However, in a culture where we are ALWAYS, GO- GO- GO and DO- DO- DO, I often felt like I was failing.  Like maybe my busy, critical mind, that would never shut-up, was unusual.  It was during one of these community talks that I learned absolutely everybody feels this way, and it’s normal! This news was a relief indeed.

Turns out the point wasn’t to expect anything of myself or criticize my ability to find some stillness or peace, or anything else I desired in that moment, but to train the mind to observe what was happening—not to judge it. It was this non judgment and acceptance; of my inner dialogue, the sensations of pain in my body, the sounds around me, and absolutely anything else that was in my present moment experience, that WAS THE POINT.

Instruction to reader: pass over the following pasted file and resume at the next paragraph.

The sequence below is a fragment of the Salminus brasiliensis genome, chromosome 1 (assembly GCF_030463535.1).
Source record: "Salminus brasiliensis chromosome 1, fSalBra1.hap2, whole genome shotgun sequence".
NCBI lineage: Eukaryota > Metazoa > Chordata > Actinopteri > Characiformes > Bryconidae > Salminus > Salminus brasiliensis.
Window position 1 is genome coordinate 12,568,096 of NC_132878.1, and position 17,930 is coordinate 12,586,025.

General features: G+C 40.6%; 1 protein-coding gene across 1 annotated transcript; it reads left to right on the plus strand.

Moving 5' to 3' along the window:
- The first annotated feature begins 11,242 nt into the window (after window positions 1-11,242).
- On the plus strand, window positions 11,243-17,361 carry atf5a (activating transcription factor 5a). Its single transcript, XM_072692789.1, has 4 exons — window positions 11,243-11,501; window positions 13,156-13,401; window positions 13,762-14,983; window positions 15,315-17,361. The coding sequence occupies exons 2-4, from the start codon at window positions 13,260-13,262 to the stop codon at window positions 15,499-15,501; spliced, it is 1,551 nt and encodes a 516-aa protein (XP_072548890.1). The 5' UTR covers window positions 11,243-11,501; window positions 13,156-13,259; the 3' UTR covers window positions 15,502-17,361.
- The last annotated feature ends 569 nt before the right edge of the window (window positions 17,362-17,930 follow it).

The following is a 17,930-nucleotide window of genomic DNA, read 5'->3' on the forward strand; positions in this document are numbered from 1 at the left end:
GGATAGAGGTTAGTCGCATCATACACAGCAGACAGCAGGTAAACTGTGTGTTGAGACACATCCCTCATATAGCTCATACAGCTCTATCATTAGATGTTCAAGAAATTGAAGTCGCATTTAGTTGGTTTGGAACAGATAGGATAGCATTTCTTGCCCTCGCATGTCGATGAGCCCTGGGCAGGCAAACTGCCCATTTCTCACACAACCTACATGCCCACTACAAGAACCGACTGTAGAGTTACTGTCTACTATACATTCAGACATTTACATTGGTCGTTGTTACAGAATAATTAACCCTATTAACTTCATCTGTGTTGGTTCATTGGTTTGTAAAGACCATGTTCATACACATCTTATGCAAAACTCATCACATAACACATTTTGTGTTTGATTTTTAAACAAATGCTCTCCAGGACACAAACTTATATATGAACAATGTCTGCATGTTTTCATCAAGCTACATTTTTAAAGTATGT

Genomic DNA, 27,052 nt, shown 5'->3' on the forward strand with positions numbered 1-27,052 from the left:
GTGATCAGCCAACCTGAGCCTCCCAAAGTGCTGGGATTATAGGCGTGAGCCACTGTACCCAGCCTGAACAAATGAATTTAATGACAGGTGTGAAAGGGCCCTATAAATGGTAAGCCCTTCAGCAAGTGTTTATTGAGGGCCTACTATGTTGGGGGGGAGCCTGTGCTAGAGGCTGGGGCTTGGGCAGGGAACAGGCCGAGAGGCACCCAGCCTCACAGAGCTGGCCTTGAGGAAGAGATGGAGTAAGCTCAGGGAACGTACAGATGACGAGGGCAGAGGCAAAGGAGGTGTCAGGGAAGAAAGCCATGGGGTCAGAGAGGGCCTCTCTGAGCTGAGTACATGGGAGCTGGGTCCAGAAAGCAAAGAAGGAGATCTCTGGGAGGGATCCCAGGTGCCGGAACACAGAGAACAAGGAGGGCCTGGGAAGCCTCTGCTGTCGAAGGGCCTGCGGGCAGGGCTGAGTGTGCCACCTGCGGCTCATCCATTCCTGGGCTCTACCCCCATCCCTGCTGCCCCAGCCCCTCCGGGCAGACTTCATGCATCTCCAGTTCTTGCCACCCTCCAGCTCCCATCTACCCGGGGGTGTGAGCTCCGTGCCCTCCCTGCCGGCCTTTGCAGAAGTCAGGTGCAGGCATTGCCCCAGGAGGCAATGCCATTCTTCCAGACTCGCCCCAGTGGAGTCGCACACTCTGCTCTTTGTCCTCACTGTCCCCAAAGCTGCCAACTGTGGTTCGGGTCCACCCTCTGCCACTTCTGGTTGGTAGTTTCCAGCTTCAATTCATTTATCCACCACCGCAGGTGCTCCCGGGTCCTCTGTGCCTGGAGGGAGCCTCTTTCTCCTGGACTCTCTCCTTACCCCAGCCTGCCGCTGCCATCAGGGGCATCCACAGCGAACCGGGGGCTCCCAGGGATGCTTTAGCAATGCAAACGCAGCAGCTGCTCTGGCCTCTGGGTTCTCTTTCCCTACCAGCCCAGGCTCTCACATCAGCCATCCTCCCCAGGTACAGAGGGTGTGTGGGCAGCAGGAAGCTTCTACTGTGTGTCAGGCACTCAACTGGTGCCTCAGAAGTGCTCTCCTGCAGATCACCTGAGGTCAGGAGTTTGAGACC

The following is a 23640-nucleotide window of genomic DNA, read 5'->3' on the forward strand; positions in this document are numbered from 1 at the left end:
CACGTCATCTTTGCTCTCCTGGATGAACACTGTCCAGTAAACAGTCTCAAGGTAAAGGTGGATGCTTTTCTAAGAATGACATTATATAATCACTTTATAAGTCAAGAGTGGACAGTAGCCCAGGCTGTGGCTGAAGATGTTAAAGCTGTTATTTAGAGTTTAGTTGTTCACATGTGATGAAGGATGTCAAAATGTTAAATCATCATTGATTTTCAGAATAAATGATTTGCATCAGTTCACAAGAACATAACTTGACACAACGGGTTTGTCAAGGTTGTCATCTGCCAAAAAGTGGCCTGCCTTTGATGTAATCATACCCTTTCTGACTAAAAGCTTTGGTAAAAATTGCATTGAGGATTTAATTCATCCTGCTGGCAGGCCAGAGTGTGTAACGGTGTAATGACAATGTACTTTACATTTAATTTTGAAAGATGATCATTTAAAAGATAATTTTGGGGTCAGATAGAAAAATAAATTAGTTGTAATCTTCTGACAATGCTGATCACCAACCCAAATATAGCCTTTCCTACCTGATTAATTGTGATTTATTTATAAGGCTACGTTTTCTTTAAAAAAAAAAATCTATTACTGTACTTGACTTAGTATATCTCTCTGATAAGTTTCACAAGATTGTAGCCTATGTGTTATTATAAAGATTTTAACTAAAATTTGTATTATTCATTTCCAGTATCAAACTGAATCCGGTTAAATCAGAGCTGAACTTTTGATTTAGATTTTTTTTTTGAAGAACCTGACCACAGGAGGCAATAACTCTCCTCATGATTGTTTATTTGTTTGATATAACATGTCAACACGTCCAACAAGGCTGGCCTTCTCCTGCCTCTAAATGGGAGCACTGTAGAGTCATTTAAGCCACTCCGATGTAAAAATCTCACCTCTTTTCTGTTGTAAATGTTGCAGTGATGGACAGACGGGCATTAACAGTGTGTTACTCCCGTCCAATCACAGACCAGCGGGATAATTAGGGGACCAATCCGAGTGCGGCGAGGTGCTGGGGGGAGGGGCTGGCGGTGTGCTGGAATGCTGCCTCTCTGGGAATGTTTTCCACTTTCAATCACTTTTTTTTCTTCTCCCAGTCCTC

So I had to practice letting go of my universal desire to succeed or change myself in some way.  I was beginning to see that I wasn’t doing this practice to get rid of my pain, but to learn to turn towards it, to feel it and not run away.  It was just this ‘not running from pain’ practice that I began trusting was the way to embrace my life more fully.

A Compassionate Heart-

I can’t be certain at what point I began to feel the stirrings of my heart opening, but it did happen.  I didn’t even know it was closed, or cut-off, but what we don’t know, we just don’t know!  The turning towards practice of Mindfulness naturally cultivated a softening around all things that I had been resistant to feel or face previously.  Things from the past, the present, and worries of the future. And it was just this soft opening, over time, that began to show me the path to my own heart.  A place of kindness, understanding, compassion, and love.  A place that could hold all the pains in my life and not be demolished.